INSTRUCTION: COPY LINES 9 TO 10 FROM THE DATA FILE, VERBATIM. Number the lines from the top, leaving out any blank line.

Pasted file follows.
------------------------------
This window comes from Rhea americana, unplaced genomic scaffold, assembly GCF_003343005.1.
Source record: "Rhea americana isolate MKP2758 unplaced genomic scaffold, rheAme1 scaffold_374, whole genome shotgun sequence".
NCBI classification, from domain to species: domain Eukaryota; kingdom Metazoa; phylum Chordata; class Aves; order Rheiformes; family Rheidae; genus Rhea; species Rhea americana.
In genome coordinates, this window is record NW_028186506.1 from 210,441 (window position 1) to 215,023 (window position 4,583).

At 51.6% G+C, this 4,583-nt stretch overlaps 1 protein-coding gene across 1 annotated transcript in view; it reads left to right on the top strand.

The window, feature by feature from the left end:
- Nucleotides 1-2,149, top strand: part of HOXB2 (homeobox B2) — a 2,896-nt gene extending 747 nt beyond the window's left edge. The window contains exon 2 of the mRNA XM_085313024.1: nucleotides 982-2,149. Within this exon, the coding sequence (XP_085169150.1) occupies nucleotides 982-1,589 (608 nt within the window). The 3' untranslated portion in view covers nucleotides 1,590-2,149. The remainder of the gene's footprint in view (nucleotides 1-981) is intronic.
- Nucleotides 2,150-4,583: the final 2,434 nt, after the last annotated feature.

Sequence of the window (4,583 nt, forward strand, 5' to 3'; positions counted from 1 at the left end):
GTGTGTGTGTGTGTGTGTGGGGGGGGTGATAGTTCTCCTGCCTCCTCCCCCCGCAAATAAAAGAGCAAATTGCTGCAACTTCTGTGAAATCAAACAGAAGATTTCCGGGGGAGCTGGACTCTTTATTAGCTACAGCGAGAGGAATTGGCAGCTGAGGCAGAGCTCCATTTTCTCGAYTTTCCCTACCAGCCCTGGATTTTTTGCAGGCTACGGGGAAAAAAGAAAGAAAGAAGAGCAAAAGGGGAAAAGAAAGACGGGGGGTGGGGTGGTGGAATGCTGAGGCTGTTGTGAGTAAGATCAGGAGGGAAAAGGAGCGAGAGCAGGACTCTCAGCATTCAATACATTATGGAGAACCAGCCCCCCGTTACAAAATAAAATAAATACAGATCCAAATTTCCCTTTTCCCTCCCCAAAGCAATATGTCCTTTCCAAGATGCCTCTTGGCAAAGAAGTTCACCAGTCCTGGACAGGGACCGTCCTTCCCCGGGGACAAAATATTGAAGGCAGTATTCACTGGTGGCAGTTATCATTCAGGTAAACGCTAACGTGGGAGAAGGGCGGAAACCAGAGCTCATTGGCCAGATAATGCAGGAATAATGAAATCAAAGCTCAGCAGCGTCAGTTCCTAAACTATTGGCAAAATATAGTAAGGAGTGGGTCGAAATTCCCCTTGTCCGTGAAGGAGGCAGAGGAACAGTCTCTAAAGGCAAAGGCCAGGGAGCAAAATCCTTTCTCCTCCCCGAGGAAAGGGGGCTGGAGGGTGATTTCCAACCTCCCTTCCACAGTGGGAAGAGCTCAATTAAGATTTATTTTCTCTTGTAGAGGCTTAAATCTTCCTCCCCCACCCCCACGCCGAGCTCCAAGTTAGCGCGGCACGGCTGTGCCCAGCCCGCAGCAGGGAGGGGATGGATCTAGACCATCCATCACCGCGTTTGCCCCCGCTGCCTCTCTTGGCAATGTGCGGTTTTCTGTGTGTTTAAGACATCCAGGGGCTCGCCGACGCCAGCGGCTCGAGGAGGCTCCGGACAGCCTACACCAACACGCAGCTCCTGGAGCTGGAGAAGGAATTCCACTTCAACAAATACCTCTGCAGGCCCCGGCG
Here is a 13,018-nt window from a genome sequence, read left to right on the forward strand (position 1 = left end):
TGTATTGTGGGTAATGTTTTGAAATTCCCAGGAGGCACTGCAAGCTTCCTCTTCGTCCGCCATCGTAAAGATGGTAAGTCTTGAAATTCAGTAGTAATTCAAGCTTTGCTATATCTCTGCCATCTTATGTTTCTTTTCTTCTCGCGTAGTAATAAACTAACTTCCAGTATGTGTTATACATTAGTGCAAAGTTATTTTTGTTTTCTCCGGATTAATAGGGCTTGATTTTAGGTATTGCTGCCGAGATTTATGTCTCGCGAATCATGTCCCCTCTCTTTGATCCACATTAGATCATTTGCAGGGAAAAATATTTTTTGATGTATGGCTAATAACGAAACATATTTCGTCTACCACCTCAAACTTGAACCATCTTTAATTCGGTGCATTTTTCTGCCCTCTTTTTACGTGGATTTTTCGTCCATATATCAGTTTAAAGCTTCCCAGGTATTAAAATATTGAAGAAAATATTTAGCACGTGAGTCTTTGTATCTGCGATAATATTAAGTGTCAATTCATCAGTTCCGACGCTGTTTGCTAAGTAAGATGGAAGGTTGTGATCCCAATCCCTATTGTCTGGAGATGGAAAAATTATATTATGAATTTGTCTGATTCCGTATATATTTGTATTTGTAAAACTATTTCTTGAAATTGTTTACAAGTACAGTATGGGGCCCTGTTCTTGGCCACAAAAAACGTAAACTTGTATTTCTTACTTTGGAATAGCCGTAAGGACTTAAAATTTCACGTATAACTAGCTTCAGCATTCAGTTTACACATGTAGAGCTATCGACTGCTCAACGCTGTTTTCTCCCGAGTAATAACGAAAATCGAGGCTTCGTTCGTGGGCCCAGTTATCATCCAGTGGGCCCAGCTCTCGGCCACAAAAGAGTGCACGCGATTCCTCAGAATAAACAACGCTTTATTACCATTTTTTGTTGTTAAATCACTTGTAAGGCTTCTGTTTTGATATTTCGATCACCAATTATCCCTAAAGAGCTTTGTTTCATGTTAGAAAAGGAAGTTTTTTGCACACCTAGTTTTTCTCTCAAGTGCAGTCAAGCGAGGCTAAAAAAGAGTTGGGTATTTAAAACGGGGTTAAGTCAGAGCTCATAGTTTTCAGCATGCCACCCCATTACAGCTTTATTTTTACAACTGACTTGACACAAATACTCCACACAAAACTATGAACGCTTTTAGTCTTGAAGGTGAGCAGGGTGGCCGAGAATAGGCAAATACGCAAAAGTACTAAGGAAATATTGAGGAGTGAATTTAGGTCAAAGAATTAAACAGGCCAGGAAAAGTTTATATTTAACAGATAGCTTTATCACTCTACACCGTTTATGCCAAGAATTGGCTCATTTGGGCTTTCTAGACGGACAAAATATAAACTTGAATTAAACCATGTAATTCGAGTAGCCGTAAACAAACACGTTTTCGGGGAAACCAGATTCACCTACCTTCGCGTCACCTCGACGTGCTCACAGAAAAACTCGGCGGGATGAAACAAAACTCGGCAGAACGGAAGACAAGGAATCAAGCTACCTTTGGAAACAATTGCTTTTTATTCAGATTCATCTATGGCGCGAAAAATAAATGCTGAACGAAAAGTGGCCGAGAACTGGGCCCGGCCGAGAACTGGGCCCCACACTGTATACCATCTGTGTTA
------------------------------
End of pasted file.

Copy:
Sequence of the window (4,583 nt, forward strand, 5' to 3'; positions counted from 1 at the left end):
GTGTGTGTGTGTGTGTGTGGGGGGGGTGATAGTTCTCCTGCCTCCTCCCCCCGCAAATAAAAGAGCAAATTGCTGCAACTTCTGTGAAATCAAACAGAAGATTTCCGGGGGAGCTGGACTCTTTATTAGCTACAGCGAGAGGAATTGGCAGCTGAGGCAGAGCTCCATTTTCTCGAYTTTCCCTACCAGCCCTGGATTTTTTGCAGGCTACGGGGAAAAAAGAAAGAAAGAAGAGCAAAAGGGGAAAAGAAAGACGGGGGGTGGGGTGGTGGAATGCTGAGGCTGTTGTGAGTAAGATCAGGAGGGAAAAGGAGCGAGAGCAGGACTCTCAGCATTCAATACATTATGGAGAACCAGCCCCCCGTTACAAAATAAAATAAATACAGATCCAAATTTCCCTTTTCCCTCCCCAAAGCAATATGTCCTTTCCAAGATGCCTCTTGGCAAAGAAGTTCACCAGTCCTGGACAGGGACCGTCCTTCCCCGGGGACAAAATATTGAAGGCAGTATTCACTGGTGGCAGTTATCATTCAGGTAAACGCTAACGTGGGAGAAGGGCGGAAACCAGAGCTCATTGGCCAGATAATGCAGGAATAATGAAATCAAAGCTCAGCAGCGTCAGTTCCTAAACTATTGGCAAAATATAGTAAGGAGTGGGTCGAAATTCCCCTTGTCCGTGAAGGAGGCAGAGGAACAGTCTCTAAAGGCAAAGGCCAGGGAGCAAAATCCTTTCTCCTCCCCGAGGAAAGGGGGCTGGAGGGTGATTTCCAACCTCCCTTCCACAGTGGGAAGAGCTCAATTAAGATTTATTTTCTCTTGTAGAGGCTTAAATCTTCCTCCCCCACCCCCACGCCGAGCTCCAAGTTAGCGCGGCACGGCTGTGCCCAGCCCGCAGCAGGGAGGGGATGGATCTAGACCATCCATCACCGCGTTTGCCCCCGCTGCCTCTCTTGGCAATGTGCGGTTTTCTGTGTGTTTAAGACATCCAGGGGCTCGCCGACGCCAGCGGCTCGAGGAGGCTCCGGACAGCCTACACCAACACGCAGCTCCTGGAGCTGGAGAAGGAATTCCACTTCAACAAATACCTCTGCAGGCCCCGGCG